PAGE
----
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At one level, what is at stake in Sunday’s Greek election is the nation’s eurozone membership and the capacity of European policy makers to protect the area against market contagion from an unfavourable result. This explains the pre-emptive move by eurozone finance ministers last weekend to shore up Spanish banks with rescue funds of up to €100bn.
At another level, the stakes are geopolitical rather than financial. The deepening Greek crisis is realigning the nation’s political forces in such a way as to place a question mark over Greece’s desire and ability to remain a committed member of the Euro-Atlantic community.
The likely winner of the election will be the conservative New Democracy party or Syriza, an upstart leftist party with communist roots. In spite of profoundly different ideological backgrounds, both parties arouse concern in Greece’s EU and Nato allies with their interest in cultivating warmer ties with Russia and, to a lesser extent, China.
Greek politicians who firmly believe their nation’s place is in the western camp are worried, too. “Imagine if, on top of all our economic problems, we started flirting with Russia and China in a way that flies in the faces of our partners, including the Americans,” says a source close to Pasok, the former ruling socialist party.
This prospect is rendered plausible by Greece’s desperate economic condition, which may tempt the next government to seek assistance from beyond the EU and International Monetary Fund, its principal creditors. The disarray of Greece’s foreign ministry, generally pro-European in outlook, does not help. But there are deeper impulses of nationalism and leftwing radicalism in Greece’s foreign policy tradition that threaten to return to the surface.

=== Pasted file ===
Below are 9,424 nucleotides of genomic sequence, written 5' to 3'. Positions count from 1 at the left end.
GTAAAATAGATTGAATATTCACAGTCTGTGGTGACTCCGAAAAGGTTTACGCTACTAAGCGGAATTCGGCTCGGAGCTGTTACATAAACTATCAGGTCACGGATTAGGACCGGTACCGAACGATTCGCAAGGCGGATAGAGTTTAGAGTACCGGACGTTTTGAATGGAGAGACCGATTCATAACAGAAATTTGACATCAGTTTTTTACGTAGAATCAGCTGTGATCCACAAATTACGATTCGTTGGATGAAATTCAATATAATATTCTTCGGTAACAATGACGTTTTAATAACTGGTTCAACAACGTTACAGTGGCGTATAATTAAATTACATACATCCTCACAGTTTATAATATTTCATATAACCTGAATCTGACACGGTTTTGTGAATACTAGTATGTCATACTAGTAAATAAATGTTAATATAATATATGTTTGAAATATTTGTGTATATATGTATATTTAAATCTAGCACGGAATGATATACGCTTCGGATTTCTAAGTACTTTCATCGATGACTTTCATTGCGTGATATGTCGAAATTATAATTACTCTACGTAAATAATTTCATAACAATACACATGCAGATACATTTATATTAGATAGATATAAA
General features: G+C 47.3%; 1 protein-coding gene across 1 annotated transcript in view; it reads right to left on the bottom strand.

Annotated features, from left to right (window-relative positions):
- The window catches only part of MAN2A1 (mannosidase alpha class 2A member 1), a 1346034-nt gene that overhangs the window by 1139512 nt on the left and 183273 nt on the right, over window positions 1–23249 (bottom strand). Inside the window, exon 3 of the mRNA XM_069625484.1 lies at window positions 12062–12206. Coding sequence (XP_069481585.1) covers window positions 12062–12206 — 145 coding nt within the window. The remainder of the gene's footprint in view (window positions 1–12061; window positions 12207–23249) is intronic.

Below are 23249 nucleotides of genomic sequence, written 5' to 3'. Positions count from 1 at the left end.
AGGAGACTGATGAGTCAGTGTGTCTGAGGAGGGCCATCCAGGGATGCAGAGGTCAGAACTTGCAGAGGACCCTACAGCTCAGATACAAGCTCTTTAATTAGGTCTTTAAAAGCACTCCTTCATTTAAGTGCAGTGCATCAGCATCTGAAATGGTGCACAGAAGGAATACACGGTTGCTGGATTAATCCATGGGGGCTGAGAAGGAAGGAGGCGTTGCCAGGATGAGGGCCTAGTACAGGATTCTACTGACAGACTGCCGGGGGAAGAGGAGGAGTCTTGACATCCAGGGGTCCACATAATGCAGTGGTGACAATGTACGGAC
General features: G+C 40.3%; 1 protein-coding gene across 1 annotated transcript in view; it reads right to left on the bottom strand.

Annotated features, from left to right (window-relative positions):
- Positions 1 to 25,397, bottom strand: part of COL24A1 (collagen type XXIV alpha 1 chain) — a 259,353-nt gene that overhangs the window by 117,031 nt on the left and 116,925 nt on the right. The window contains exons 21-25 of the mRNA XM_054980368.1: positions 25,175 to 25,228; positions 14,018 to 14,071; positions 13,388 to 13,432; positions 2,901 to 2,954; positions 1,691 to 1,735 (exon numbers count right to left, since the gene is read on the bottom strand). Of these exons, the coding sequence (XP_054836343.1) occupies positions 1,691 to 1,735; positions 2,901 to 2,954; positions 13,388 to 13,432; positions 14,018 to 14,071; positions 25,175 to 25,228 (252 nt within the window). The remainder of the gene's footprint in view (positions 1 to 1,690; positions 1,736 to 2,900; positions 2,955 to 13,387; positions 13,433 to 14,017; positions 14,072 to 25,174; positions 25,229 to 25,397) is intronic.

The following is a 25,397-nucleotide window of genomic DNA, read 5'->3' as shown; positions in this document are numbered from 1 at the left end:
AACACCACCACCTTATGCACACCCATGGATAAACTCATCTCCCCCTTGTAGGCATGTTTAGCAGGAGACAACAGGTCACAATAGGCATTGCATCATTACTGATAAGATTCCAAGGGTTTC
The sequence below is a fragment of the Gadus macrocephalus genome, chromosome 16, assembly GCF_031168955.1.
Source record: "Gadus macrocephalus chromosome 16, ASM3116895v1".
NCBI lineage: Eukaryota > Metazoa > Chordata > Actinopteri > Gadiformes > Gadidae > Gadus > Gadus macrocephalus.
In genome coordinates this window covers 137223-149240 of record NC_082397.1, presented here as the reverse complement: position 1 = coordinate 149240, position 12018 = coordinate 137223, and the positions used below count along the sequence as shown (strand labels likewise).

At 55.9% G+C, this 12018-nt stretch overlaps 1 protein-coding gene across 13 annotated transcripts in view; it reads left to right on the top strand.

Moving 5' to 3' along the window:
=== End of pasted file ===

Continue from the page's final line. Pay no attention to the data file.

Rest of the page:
Alexis Tsipras, leader of Syriza, visited Venezuela in 2009 and is an admirer of Hugo Chávez, the president whose anti-US world view chimes with the hatred of imperialism embraced by one generation after another of Greek leftists. Mr Chávez specialises in using Venezuela’s oil reserves as a tool of diplomacy, a factor that could come to the fore if Mr Tsipras were to take power in Greece, which is heavily dependent on energy imports.
The FT’s first ebook examines the potential consequences for Greece and the world of a Greek exit from the eurozone
As for Antonis Samaras, leader of New Democracy, he travelled to Moscow in January on a trip that emphasised Greece’s cultural bonds with Russia, a fellow member of the Orthodox Christian world. Russia supplies the bulk of Greece’s gas imports and the Kremlin last year arranged a cheap €2.5bn loan for Cyprus, whose Greek Cypriot leaders are close to Athens because of their shared wariness of Turkey.
The difficulty for pro-western Greek politicians is that, thanks to the economic crisis, loyal membership of the EU and Nato is associated to some extent in the public mind with craven submission to the European and IMF overseers who have imposed strict conditions in return for financial aid. Although younger Greeks are proud of their modern European identity, half of them today are unemployed and fearful for their future. Older Greeks, meanwhile, remember Nato’s decision to stay on the sidelines when Turkey invaded Cyprus in 1974 – as well as what they recall as US support for the 1967-74 Greek military junta.
The case for keeping Greece on a pro-western track is therefore harder to make than even three years ago, before the eruption of the national debt emergency. It rests, in the last resort, on the argument that Greece is safer inside the eurozone than outside – but some European policy makers now suggest that a stable eurozone may require the jettisoning of Greece.
Panagiotis Ioakimidis, a renowned EU affairs expert, got to the heart of the matter in 1999, two years before Greece was admitted to the eurozone. In a policy paper for the Greek foreign ministry, he wrote: “Being a full member of the single currency area means that Greece’s external security is greatly enhanced. A country that shares the same currency with the most powerful countries of Europe (Germany, France, Italy, Spain) cannot fall prey to a hostile foreign attack or even be threatened by external powers. Such actions would amount to a challenge to the entire eurozone.”
Whatever Sunday’s election result, a sense of national insecurity will only intensify in a Greece cut loose from its European moorings.
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